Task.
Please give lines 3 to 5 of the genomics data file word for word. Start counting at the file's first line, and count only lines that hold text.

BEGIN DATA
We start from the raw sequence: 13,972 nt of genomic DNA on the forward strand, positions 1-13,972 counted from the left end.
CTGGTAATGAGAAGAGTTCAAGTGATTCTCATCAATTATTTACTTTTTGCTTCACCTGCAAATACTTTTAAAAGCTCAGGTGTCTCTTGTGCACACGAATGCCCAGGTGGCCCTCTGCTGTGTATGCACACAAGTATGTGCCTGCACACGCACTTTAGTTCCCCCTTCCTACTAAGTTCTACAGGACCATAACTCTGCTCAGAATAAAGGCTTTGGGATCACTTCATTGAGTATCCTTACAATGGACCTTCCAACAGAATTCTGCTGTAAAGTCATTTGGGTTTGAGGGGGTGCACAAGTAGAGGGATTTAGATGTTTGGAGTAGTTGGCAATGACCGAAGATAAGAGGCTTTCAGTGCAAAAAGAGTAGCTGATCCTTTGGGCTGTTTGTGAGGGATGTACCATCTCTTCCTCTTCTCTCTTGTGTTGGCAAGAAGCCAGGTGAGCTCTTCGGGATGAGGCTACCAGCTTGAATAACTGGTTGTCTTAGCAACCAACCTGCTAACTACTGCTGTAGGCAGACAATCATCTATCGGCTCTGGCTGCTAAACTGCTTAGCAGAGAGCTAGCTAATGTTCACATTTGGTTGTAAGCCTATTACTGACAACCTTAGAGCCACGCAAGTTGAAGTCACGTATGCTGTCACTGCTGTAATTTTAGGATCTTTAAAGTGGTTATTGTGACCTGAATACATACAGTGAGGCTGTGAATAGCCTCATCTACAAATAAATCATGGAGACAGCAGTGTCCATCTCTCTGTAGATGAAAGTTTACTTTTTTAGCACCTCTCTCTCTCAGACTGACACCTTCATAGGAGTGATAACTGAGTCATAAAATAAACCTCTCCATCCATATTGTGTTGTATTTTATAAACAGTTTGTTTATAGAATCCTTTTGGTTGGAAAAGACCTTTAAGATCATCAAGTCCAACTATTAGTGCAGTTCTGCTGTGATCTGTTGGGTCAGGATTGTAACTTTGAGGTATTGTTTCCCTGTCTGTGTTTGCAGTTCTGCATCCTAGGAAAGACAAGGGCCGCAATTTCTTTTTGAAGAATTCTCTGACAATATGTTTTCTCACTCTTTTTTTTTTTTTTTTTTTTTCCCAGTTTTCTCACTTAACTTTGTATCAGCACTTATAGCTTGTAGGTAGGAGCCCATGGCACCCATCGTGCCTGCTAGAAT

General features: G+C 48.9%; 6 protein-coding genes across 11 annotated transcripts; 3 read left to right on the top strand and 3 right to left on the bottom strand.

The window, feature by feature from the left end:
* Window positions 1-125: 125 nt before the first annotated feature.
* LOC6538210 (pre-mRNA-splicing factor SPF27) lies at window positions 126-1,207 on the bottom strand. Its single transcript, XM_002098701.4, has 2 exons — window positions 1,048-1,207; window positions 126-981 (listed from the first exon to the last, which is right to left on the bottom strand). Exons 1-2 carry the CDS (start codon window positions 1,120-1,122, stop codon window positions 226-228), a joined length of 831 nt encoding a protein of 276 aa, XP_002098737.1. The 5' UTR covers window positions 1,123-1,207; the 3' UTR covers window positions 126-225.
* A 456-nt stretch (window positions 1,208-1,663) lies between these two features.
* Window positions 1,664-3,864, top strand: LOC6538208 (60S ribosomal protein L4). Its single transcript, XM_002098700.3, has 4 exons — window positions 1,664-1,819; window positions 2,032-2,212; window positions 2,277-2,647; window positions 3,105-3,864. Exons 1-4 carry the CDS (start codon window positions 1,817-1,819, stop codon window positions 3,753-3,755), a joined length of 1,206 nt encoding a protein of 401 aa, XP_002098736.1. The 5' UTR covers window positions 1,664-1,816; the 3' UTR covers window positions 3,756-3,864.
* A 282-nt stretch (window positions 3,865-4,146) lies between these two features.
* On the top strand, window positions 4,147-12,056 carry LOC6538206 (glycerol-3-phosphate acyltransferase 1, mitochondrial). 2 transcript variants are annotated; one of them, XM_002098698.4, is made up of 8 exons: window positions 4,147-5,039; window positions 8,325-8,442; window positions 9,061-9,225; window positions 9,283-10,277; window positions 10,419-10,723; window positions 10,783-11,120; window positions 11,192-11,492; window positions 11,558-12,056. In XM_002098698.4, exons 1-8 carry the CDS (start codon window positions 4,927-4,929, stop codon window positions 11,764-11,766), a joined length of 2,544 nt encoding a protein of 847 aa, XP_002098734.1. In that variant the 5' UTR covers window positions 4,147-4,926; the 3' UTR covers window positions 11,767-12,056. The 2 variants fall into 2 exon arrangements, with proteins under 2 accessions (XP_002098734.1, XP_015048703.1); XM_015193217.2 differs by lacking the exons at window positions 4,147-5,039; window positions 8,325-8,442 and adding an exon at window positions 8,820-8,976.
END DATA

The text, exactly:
General features: G+C 48.9%; 6 protein-coding genes across 11 annotated transcripts; 3 read left to right on the top strand and 3 right to left on the bottom strand.

The window, feature by feature from the left end:
* Window positions 1-125: 125 nt before the first annotated feature.